Dear friends, today’s feast celebrates a mystery that is always relevant: God’s desire to build a spiritual temple in the world, a community that worships him in spirit and truth (cf. John 4:23-24). But this observance also reminds us of the importance of the material buildings in which the community gathers to celebrate the praises of God. Every community therefore has the duty to take special care of its own sacred buildings, which are a precious religious and historical patrimony. For this we call upon the intercession of Mary Most Holy, that she help us to become, like her, the “house of God,” living temple of his love.
— Benedict XVI, Angelus Address, November 9, 2008Things to Do:
- Learn more about St. John Lateran;
- This basilica represents the place of baptism, so it would be a good time to renew your baptismal promises;
- It also represents heaven, so we can meditate on the joys of heaven and God's generosity in giving us sufficient graces to be saved;
- Since St. John Lateran is the Pope's church, say a prayer for our Holy Father;
- From the Catholic Culture Library: Mother Church of the World.
St. Theodore was a Christian soldier who set on fire the temple of the mother-goddess Cybele at Amasea (303 A.D.). The prefect of the legion promised mercy if he repented his act and renounced the Christian faith. Theodore persevered bravely; accordingly he was cast into prison and his flesh ripped by iron hooks so that his ribs were exposed. In the midst of indescribable torture he sang joyfully, "I will bless the Lord at all times; His praise will ever be in my mouth" (Ps. 33).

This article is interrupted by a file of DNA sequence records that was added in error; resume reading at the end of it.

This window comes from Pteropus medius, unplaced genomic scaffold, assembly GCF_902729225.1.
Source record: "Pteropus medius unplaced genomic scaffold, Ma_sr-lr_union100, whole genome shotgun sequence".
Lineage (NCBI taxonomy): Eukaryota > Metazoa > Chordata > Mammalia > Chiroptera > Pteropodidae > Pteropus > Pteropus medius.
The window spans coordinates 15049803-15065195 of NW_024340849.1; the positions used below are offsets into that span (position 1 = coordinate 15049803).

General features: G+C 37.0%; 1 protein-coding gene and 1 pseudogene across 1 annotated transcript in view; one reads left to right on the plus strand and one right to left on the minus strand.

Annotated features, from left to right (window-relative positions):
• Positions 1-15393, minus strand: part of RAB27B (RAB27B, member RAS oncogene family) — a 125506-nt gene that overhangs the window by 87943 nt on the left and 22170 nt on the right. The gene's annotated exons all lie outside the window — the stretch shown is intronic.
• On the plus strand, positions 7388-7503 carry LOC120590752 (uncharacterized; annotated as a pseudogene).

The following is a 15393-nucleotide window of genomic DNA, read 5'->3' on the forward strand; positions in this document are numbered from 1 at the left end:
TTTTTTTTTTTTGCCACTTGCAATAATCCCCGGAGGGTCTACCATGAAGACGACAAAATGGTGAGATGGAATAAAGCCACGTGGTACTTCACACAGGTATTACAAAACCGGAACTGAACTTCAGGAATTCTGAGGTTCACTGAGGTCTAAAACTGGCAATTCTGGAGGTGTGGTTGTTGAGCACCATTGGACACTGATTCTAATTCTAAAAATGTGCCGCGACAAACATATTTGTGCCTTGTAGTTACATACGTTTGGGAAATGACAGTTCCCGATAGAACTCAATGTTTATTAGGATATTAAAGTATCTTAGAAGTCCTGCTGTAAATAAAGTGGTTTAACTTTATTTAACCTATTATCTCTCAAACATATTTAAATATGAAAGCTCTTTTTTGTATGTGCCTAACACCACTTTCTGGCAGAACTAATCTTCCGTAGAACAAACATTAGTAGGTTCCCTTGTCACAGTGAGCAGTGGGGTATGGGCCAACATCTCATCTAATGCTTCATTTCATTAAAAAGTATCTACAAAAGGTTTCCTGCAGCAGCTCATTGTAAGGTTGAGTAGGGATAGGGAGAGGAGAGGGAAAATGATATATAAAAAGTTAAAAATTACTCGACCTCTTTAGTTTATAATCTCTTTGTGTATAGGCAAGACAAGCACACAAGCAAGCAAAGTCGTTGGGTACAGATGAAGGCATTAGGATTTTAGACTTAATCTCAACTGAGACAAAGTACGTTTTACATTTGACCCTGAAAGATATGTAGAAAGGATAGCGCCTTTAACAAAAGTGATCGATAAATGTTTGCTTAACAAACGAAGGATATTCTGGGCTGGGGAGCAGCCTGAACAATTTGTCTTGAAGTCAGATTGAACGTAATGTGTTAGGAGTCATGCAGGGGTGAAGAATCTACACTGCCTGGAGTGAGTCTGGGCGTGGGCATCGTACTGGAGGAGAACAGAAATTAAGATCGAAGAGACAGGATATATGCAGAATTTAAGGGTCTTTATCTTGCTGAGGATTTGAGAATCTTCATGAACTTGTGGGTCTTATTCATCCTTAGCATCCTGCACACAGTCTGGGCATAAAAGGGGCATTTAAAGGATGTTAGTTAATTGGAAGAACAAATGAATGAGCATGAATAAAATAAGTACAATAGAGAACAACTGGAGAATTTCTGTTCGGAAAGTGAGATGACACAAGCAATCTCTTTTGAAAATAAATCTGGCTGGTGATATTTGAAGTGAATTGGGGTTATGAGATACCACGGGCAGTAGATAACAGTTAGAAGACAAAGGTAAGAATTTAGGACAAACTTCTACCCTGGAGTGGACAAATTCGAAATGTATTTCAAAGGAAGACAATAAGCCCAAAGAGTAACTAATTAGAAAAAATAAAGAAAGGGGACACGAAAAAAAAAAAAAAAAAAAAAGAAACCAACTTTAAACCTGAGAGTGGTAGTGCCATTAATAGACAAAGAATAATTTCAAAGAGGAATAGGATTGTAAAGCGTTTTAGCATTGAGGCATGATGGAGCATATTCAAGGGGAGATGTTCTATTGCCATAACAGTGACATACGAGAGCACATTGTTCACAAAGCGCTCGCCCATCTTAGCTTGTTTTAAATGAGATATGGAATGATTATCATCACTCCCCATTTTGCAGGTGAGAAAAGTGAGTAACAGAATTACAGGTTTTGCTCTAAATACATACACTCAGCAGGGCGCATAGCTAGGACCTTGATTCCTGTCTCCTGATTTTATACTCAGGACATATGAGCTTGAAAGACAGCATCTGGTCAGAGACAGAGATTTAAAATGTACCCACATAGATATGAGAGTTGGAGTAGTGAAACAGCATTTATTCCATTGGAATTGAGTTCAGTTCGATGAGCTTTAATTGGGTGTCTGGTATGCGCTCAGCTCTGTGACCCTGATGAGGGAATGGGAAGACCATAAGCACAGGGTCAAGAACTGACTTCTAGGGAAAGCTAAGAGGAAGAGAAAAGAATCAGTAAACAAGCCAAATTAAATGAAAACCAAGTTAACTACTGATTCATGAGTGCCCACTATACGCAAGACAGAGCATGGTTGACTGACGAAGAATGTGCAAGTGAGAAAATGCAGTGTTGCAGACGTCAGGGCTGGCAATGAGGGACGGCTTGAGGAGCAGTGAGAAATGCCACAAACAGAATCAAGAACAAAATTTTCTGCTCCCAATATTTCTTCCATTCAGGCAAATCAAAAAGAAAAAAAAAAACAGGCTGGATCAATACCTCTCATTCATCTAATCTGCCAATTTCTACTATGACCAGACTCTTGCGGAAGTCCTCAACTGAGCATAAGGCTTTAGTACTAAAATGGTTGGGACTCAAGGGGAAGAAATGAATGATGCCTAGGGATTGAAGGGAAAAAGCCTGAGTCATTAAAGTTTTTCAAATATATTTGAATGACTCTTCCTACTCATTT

Praying and singing the glories of Christ, he was burned alive on November 9. A panegyric by St. Gregory of Nyssa on his virtues is extant. Theodore's head has been venerated at Cajeta since the Middle Ages. In ancient times, particularly among the Greeks, this soldier-martyr was honored as patron of armies. During the seventh century a church was dedicated to him in Rome, and his picture appears upon the apse mosaic in the church of Sts. Cosmas and Damian.
Excerpted from The Church's Year of Grace
, Pius ParschSymbols:
Post and iron hooks; white horse; temple of Cybele in flames; crown of thorns; cross; Roman armour; sword.Things to Do:
- Well might we marvel at the heroic courage St. Theodore showed in the midst of pain. While suffering horribly he sang songs of praise! And we are so frightened by the smallest ache and become uncomfortable at the very mention of suffering! God does not ask such suffering from us as He did from Theodore, yet He asks that we accept some troubles patiently. If we have any discomfort today, let us offer it up without complaint;
- Also, remember our soldiers and say a prayer for them;
- Read what St. Gregory of Nyssa wrote about St. Theodore.
An appeal from our founder, Dr. Jeffrey Mirus:
Dear reader: If you found the information on this page helpful in your pursuit of a better Catholic life, please support our work with a donation. Your donation will help us reach seven million Truth-seeking readers worldwide this year. Thank you!
Our Fall Campaign
Progress toward our year-end goal ($63,989 to go):